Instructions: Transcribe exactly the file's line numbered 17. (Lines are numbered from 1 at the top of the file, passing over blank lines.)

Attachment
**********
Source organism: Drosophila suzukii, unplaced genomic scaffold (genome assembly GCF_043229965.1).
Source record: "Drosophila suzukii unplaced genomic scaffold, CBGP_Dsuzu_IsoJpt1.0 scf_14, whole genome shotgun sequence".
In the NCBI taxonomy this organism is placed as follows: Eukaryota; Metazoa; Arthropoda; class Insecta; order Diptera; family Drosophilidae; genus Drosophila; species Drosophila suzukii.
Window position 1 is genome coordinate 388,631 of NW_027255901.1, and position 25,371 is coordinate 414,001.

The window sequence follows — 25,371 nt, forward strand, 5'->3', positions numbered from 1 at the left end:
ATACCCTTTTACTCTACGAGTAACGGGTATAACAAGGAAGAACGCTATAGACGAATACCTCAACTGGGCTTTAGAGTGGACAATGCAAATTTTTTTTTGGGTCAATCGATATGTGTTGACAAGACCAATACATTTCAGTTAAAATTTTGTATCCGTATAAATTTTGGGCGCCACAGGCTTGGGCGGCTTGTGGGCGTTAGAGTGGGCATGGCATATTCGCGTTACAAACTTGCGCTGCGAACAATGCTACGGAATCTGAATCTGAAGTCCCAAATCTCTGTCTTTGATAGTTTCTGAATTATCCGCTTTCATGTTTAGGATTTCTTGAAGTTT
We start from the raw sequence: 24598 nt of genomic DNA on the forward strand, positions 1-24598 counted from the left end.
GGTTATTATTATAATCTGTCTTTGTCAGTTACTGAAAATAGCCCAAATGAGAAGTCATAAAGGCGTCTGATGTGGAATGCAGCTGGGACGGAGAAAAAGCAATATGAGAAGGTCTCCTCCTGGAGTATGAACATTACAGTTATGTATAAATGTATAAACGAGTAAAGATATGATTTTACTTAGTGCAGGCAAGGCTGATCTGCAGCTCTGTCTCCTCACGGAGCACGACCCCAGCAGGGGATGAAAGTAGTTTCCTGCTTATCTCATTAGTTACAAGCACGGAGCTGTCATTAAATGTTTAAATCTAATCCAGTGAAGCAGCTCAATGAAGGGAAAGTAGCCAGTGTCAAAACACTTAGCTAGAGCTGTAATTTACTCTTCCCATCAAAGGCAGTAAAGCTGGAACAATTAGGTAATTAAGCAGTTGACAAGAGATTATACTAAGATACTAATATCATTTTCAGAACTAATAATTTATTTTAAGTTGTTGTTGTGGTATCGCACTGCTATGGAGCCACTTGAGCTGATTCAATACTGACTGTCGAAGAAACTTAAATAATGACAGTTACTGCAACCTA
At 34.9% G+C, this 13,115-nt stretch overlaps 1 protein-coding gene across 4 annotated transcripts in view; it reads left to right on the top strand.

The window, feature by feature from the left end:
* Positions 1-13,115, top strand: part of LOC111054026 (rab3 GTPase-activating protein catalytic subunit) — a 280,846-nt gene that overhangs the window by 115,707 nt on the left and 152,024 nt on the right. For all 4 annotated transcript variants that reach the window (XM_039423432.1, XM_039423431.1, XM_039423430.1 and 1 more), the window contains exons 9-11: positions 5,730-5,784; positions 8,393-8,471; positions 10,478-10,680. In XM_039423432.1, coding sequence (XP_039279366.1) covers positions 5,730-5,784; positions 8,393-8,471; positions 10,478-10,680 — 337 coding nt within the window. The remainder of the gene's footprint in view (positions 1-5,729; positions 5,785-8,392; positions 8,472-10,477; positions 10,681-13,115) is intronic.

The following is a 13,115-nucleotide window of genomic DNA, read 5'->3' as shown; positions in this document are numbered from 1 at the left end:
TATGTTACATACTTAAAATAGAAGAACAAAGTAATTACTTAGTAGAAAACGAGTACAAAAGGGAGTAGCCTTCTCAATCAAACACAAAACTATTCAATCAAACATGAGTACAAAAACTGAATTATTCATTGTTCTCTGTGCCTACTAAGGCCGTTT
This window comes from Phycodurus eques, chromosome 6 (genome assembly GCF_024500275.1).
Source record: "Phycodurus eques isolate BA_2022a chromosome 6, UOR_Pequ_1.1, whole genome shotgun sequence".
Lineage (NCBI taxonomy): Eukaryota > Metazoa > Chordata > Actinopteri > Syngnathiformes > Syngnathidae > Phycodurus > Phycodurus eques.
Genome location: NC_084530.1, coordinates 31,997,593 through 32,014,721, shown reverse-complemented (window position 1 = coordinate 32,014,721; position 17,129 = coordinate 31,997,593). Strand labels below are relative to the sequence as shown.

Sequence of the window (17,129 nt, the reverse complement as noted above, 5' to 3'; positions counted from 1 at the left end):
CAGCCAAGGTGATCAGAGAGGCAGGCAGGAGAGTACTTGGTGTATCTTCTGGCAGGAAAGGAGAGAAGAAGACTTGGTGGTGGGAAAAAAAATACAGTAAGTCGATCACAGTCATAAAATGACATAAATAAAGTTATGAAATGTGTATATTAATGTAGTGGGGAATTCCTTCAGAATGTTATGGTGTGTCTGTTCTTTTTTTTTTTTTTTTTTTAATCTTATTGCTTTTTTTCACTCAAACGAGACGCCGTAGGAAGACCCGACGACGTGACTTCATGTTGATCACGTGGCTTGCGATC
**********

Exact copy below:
Genome location: NC_084530.1, coordinates 31,997,593 through 32,014,721, shown reverse-complemented (window position 1 = coordinate 32,014,721; position 17,129 = coordinate 31,997,593). Strand labels below are relative to the sequence as shown.